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Effect of Environmental Conditions on Human Behavior and Development in the Past

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Timothy Kent

ANTH 111 16

Title: Effect of Environmental Conditions on Human Behavior and Development in the Past.

Abstract: This paper will discuss and outline behavioral and developmental changes in human existence and the reasoning behind the formation of these new distinctions. Several changes in the human past that will be discussed are the change from walking on all four limbs to bipedalism, the greatly increased brain size in humans as compared to earlier humans and the creation of language and communication among earlier species. These distinctions will be investigated and specific reasoning behind their formation will be analyzed. I will also compare early hominids to modern Homo sapiens and explain particular factors that lead to their evolutionary changes. The Australopithecus afarensis, one of the earlier hominids, has a brain size of 500cc centimeters as compared to modern Homo sapiens who possess a brain size of more than 1350cc. The adaptation of bipedalism is also an important highlight of human evolution and there are many theories to explain its creation. Bipedalism may have been evolved over time due to changes in their environment and a necessity to walk upright and on two feet. This paper will try to outline the human past and provide anthropological evidence to support the evolutionary changes in human development.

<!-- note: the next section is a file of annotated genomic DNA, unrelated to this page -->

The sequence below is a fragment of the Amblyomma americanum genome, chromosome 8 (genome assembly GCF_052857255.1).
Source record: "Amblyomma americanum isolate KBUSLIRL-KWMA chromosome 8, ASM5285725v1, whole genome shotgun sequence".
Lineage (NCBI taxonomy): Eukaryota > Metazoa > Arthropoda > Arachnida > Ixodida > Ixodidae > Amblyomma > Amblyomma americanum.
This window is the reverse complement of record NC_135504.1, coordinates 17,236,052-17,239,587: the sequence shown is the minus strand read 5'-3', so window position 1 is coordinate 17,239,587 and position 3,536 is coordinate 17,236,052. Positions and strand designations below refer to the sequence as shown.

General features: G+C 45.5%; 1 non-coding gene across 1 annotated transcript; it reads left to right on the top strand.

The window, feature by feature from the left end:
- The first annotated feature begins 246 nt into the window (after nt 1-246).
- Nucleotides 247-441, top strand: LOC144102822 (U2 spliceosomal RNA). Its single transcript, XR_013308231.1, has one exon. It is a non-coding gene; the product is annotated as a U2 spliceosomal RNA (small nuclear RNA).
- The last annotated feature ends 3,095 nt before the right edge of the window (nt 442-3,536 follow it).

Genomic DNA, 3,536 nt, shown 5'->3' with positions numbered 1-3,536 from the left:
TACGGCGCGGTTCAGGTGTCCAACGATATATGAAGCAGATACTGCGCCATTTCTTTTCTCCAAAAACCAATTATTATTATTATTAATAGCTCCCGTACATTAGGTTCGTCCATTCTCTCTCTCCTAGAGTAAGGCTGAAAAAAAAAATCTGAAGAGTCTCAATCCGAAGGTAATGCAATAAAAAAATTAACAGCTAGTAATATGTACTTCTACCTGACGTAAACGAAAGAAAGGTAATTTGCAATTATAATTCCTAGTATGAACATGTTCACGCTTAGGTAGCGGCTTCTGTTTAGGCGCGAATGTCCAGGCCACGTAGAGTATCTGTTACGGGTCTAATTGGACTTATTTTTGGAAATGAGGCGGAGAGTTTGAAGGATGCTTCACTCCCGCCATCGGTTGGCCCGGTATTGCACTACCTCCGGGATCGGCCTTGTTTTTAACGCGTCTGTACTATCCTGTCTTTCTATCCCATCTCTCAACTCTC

It is a fundamental postulation that hominid evolution is directly correlated to the environment the species existed in. The term hominid refers to any member of the human family, Hominidae, and even more specifically, the genus Homo. The family Homindae consists of ancestors of modern humans and apes living today. (Foley 1995: 2) The fossil record of human evolution is incomplete, however human fossils can be traced back to millions of years ago. The family of humans has evolved greatly over time and is in part due to the effect of the environment on their behavior and development. The evolutionary changes most evident in the past have been the emergence of bipedalism, increased brain size, development of language, and creation of advanced tools. The reasoning behind the formation of these distinctions in human evolution has been studied and several hypotheses have been formulated. Not a lot of information is known about our human ancestors, but examining the fossil record can offer clues to why the Homo genus evolved the way it did.

The emergence of bipedalism in the family of Hominidae has been theorized to be due to the adaptation to the new life that man began to lead. However, many hypotheses have been formulated about what made humans stand up straight on two feet rather than being quadrapedal. The hypothesis that is widely supported and accepted by anthropologists around the world is that our ancestors began to walk on two feet largely because of environmental changes. The change that formed this new feature in ancient humans was a gradual process rather than an abrupt alteration of their lifestyle. The lifestyle new humans began to lead included hunting and gathering in large open grasslands rather than climbing and living in trees. The additional stress and pressure that this new lifestyle put on the human body forced them to construct a new means of locomotion. (Lynn 2002:393)